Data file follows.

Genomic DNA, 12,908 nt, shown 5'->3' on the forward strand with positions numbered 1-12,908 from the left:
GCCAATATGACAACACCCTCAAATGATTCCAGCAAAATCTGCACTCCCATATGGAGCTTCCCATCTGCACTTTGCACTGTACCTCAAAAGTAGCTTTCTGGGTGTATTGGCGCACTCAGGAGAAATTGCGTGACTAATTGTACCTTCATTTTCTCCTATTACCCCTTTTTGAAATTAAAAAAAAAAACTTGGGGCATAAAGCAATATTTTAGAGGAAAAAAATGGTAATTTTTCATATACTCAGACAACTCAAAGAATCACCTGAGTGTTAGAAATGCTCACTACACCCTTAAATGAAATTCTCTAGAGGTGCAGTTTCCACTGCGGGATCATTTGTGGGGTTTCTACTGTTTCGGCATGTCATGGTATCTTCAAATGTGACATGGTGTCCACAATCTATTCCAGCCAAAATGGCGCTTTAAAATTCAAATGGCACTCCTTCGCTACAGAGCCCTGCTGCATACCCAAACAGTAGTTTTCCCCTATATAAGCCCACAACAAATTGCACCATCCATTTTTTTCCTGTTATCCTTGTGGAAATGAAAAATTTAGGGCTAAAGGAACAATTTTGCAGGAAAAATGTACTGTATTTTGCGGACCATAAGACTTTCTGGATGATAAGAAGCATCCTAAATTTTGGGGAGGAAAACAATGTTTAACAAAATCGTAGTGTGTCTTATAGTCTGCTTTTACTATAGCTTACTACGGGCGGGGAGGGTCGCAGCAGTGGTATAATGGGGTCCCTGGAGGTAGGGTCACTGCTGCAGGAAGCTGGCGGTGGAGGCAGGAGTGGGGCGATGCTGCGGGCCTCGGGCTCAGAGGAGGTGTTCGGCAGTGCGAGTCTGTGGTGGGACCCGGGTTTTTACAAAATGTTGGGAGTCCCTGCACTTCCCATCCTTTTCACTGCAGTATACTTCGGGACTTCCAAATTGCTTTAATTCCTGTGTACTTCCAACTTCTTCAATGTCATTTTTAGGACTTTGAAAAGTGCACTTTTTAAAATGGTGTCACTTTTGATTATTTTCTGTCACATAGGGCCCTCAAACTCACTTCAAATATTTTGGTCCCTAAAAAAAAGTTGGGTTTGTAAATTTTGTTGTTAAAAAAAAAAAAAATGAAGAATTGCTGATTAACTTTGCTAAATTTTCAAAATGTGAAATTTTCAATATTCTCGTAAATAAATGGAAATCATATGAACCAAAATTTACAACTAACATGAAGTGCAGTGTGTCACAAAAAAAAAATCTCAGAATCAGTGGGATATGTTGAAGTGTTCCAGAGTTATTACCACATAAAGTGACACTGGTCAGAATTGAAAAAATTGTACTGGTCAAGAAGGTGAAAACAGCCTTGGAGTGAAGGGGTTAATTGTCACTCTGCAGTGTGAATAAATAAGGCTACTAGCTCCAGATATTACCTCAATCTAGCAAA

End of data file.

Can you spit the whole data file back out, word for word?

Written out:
Genomic DNA, 12,908 nt, shown 5'->3' on the forward strand with positions numbered 1-12,908 from the left:
GCCAATATGACAACACCCTCAAATGATTCCAGCAAAATCTGCACTCCCATATGGAGCTTCCCATCTGCACTTTGCACTGTACCTCAAAAGTAGCTTTCTGGGTGTATTGGCGCACTCAGGAGAAATTGCGTGACTAATTGTACCTTCATTTTCTCCTATTACCCCTTTTTGAAATTAAAAAAAAAAACTTGGGGCATAAAGCAATATTTTAGAGGAAAAAAATGGTAATTTTTCATATACTCAGACAACTCAAAGAATCACCTGAGTGTTAGAAATGCTCACTACACCCTTAAATGAAATTCTCTAGAGGTGCAGTTTCCACTGCGGGATCATTTGTGGGGTTTCTACTGTTTCGGCATGTCATGGTATCTTCAAATGTGACATGGTGTCCACAATCTATTCCAGCCAAAATGGCGCTTTAAAATTCAAATGGCACTCCTTCGCTACAGAGCCCTGCTGCATACCCAAACAGTAGTTTTCCCCTATATAAGCCCACAACAAATTGCACCATCCATTTTTTTCCTGTTATCCTTGTGGAAATGAAAAATTTAGGGCTAAAGGAACAATTTTGCAGGAAAAATGTACTGTATTTTGCGGACCATAAGACTTTCTGGATGATAAGAAGCATCCTAAATTTTGGGGAGGAAAACAATGTTTAACAAAATCGTAGTGTGTCTTATAGTCTGCTTTTACTATAGCTTACTACGGGCGGGGAGGGTCGCAGCAGTGGTATAATGGGGTCCCTGGAGGTAGGGTCACTGCTGCAGGAAGCTGGCGGTGGAGGCAGGAGTGGGGCGATGCTGCGGGCCTCGGGCTCAGAGGAGGTGTTCGGCAGTGCGAGTCTGTGGTGGGACCCGGGTTTTTACAAAATGTTGGGAGTCCCTGCACTTCCCATCCTTTTCACTGCAGTATACTTCGGGACTTCCAAATTGCTTTAATTCCTGTGTACTTCCAACTTCTTCAATGTCATTTTTAGGACTTTGAAAAGTGCACTTTTTAAAATGGTGTCACTTTTGATTATTTTCTGTCACATAGGGCCCTCAAACTCACTTCAAATATTTTGGTCCCTAAAAAAAAGTTGGGTTTGTAAATTTTGTTGTTAAAAAAAAAAAAAATGAAGAATTGCTGATTAACTTTGCTAAATTTTCAAAATGTGAAATTTTCAATATTCTCGTAAATAAATGGAAATCATATGAACCAAAATTTACAACTAACATGAAGTGCAGTGTGTCACAAAAAAAAAATCTCAGAATCAGTGGGATATGTTGAAGTGTTCCAGAGTTATTACCACATAAAGTGACACTGGTCAGAATTGAAAAAATTGTACTGGTCAAGAAGGTGAAAACAGCCTTGGAGTGAAGGGGTTAATTGTCACTCTGCAGTGTGAATAAATAAGGCTACTAGCTCCAGATATTACCTCAATCTAGCAAA